DOVER — Efforts to allocate $29 million in bank settlement funds failed Tuesday when members of the Joint Finance Committee (JFC)were unable to agree on a plan.
After about an hour of discussion, the committee elected to postpone a vote to another day.
The Department of Justice currently holds $29 million in settlement funds gained from Bank of America and Citigroup in 2014 as a result of alleged mortgage-related improprieties. The committee allocated settlement funds to create crime-fighting initiatives in Dover and Wilmington in December and to balance the budget last year.
Under a proposal by Attorney General Matt Denn and modified by the co-chairs of JFC, the state would use about $28.3 million on a variety of initiatives mostly relating to housing.
They include $3.8 million for crime prevention, $7.2 million for the Delaware State Housing Authority to renovate abandoned and blighted homes in low-income areas, and $8 million to provide after-school programs and add resources for students in high-poverty areas.
“This may not identify the previous victims, but there’s a lot of people that don’t have the wherewithal to know to pick up the phone and call and ask for help,” Chairwoman Rep. Melanie George Smith, D-Bear, said.
While every member of JFC who spoke agreed with at least a sizable portion of the proposal, several took issue with individual items.
“I and others have felt very strongly that it should be used to help the people who lost their homes to foreclosure because of the banks’ actions,” said Sen. Karen Peterson, D-Stanton.
She believes the state should work with the New Castle County sheriff’s office to identify those people and provide direct help to them.
But others disagreed.
“I don’t know that we would want to give money to people who lost their mortgage because they had an overpriced beach home and ski chalet,” JFC Chairman Sen. Harris McDowell, D-Wilmington, said.
Sen. Peterson objected to using $200,000 to establish broadband in rural areas of Kent and Sussex counties. Sen. Bruce Ennis, D-Smyrna, called for members to use some of the funds to create a broader coordinated office to oversee manufactured homes and address related issues.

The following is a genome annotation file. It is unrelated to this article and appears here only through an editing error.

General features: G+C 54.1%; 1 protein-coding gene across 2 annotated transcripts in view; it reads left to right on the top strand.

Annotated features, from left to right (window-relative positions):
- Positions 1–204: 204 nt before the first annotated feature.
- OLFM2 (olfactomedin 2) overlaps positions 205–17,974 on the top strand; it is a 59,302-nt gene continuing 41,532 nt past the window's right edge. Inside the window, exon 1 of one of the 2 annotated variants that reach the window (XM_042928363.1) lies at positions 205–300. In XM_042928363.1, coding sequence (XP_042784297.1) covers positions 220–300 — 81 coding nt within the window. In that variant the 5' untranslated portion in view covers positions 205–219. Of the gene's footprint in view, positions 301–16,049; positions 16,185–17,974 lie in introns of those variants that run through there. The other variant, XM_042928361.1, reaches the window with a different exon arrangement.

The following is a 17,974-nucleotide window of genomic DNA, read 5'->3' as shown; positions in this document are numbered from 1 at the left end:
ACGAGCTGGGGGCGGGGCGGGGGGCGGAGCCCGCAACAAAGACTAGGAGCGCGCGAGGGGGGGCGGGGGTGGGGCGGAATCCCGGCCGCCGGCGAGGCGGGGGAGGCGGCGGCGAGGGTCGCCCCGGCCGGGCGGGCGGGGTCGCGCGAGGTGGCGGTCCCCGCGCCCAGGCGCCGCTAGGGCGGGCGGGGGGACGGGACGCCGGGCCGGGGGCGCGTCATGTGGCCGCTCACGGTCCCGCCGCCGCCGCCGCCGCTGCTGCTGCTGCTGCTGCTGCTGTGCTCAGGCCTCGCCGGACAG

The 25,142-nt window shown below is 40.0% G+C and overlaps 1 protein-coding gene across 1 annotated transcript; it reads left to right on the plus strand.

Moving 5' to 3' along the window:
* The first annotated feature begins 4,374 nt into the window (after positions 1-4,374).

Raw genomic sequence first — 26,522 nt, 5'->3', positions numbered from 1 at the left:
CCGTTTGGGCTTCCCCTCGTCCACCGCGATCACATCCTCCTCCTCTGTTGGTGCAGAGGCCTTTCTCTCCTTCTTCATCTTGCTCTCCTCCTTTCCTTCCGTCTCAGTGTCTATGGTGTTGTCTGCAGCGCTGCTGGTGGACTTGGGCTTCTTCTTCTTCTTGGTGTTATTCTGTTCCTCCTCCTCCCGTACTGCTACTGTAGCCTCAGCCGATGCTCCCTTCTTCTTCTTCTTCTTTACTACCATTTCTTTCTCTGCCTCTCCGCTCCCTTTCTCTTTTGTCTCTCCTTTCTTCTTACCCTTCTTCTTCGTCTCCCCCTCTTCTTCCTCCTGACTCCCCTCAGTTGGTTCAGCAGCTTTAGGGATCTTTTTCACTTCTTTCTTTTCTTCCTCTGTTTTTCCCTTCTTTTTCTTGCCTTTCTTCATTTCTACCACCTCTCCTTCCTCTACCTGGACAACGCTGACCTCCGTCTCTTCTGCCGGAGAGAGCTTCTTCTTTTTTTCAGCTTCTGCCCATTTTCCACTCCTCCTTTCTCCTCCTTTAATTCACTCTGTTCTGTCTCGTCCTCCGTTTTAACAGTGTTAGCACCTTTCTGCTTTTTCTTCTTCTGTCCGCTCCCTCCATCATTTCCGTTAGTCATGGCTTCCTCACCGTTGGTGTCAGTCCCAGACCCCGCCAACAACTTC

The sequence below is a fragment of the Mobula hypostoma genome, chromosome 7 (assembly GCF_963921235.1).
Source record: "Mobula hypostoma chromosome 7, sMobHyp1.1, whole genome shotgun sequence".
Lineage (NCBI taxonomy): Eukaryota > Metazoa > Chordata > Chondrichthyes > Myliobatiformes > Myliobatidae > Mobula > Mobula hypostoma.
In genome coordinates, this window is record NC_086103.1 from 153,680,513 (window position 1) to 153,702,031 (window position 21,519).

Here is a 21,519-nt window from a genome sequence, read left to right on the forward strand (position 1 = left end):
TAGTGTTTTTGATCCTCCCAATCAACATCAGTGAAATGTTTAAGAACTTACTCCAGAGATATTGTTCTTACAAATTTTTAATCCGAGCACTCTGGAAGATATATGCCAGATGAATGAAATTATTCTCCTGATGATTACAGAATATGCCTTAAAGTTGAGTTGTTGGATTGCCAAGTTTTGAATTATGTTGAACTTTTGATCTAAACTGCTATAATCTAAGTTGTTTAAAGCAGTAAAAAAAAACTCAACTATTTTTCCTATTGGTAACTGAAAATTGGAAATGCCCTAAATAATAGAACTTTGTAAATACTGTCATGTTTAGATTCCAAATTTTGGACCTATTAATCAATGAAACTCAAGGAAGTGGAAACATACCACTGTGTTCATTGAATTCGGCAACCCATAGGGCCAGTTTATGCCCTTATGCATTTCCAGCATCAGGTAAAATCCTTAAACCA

Sen. Dave Lawson, R-Marydel, and Rep. Joseph Miro, R-Pike Creek Valley, both recommended using some money to balance the general budget, a notion Rep. George Smith quickly rejected.
As lawmakers made requests to add or remove items, Rep. J.J. Johnson, D-New Castle, asked for more information on individual proposals.Several JFC members also raised concerns.
“We can use the money here, we can use the money there — all of a sudden now we’re right back where we started,” Sen. Lawson said. “We’ve done a 360 on this and gotten nowhere.”
Following the meeting, Mr. Denn said he supported the proposal crafted by JFC and remained hopeful it would be approved within days.
Sen. McDowell said afterward he was not surprised there was no vote.
“We thought we had a consensus brewing, but apparently we didn’t have enough tea leaves in the pot, so we’ll go and see what has to be done,” he said.
“It is difficult, I think, one of the things that people are missing here is we could get fried if we start giving out lumps of money to people some sheriff thinks might have been wronged and then it turns out that they — 10 percent of them went to Atlantic City with the money, and I’ll just say, not on my watch.”